Kidnap galore in Enugu’s ungoverned spaces


Igbonekwu Ogazimora

Many are wondering why kidnapping appears to have heightened in Enugu State in the last 6 months. Those who wonder actually think that the kidnappings just started or got widespread in the last six months.


Kidnapping had been in the particular spots for months, in some cases, 10 years now.

Two instances.

Less than 50 metres north of Ojienyi or Egede junction lying between Awhum and Okpatu, all in Udi Local govt area, has been a hot spot for kidnappers, in the last seven years.

There is this NNPC pipeline – now turned into a temporary cattle route – crossing through from Kogi State, through communities in Enugu, Ebonyi, Imo and Abia States. It passed through former farmlands – now deep forests – of these communities, from the old road in the west, to the Enugu-Ugwogo-Opi-Nsukka road, in the East. These are swats of territories long abandobed since herdsmen drove natives out of their farmlands.

Once, in 2007, a hunter who opwrated in the area had approached and narrated to me how he was assaulted and dispossessed of his hunting tools in those forests. With the help of a DPO, i secured audience with the then Commissioner of Police, who quickly set up a team to he led by one Supol Abu, to follow up.

Of course, Abu messed it up. He demanded that i must provide a car and some cash for his team to follow the hunter into the camp where he witnessed the existence of a strange camp.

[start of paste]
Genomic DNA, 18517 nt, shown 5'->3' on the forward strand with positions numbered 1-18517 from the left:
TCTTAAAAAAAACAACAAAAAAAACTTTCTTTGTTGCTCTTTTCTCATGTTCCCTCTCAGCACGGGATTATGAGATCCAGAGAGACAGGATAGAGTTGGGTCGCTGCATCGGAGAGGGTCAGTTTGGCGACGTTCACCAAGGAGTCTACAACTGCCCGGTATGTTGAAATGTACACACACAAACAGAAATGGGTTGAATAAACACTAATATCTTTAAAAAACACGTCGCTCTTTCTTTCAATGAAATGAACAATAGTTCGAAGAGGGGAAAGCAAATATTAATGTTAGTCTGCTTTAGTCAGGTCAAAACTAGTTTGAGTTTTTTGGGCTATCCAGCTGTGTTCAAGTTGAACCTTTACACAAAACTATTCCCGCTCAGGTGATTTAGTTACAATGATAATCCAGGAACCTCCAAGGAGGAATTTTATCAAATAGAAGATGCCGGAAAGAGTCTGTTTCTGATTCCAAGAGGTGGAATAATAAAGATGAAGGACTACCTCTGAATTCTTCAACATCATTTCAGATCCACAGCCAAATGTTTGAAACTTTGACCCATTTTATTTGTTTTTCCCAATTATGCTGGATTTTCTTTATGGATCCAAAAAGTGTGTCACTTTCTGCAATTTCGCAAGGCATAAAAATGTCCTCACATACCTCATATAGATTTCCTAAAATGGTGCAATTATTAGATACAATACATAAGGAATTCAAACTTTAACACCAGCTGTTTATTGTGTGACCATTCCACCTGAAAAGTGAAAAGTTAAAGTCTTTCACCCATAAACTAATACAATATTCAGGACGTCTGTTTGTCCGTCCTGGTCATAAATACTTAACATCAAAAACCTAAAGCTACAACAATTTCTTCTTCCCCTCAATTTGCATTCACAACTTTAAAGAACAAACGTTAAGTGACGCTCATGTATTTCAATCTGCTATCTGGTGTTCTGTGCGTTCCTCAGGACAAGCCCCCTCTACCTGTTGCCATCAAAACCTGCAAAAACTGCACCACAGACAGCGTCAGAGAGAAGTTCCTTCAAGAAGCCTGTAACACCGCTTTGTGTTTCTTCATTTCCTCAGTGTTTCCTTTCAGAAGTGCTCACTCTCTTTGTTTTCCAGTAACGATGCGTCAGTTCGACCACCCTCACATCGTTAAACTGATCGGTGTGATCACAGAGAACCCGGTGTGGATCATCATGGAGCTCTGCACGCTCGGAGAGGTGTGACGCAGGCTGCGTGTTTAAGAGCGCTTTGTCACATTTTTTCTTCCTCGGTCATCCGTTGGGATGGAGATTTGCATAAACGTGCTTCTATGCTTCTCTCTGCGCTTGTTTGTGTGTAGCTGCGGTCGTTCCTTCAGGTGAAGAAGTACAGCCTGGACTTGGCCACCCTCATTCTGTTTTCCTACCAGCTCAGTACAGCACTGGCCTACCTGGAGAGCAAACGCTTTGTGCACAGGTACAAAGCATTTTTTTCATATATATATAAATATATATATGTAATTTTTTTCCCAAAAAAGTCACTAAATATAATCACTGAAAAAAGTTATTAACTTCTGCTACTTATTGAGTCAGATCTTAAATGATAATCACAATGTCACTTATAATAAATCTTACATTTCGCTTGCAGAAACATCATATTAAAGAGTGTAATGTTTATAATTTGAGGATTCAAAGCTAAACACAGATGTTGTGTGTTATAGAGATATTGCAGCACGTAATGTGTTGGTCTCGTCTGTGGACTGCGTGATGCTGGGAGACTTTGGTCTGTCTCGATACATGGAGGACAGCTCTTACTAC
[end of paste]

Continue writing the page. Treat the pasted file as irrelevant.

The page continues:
I asked him if that was the CP’s instruction. He gave an anwser, and that killed the idea and project. To cut a long story short, the villagers faced severer punishments in each encounter with the strange settlers. Their crops were harvested, the hunters dispossessed of their catches and women were raped. They just quit the space since no assitance was coming from the government.

Several times, these kidnappers invaded the praying ground of the nearby monastry and took away pilgrims. They were herded through the same routes deep into the forests and into their camps in the now hideous territories between the communities. Same were the cases of victims seized at the junction, on the old road or another spot called the Umulumgbe-Okpatu boundary. Ransom and eventual freedom were either at far away Ekwegbe or Opi farmlands, south of Nsukka.

The existence of these places could not have been, and was not strange, to security. Indeed, efforts have been made to draw the attention of security, just as I did. But with so little a land space, as it were in the South East, you would ask, why should there be such ungoverned spaces?

Ungorverned spaces or regions are territories where the influence and authority of a civilised government is absent, even as it is a necessity. The concept is a pervading theory of territorial and sovereignity power situationnbeing considerably fingered by European Strategic experts as the real pre-condition for sprouting of terrorism in Africa and Asia.

In the past, there was never any part of Igbo land where you would walk for 30 minutes or drive for 15 minutes without contact with present habitation, which was in touch with a civilised communal, local and state government.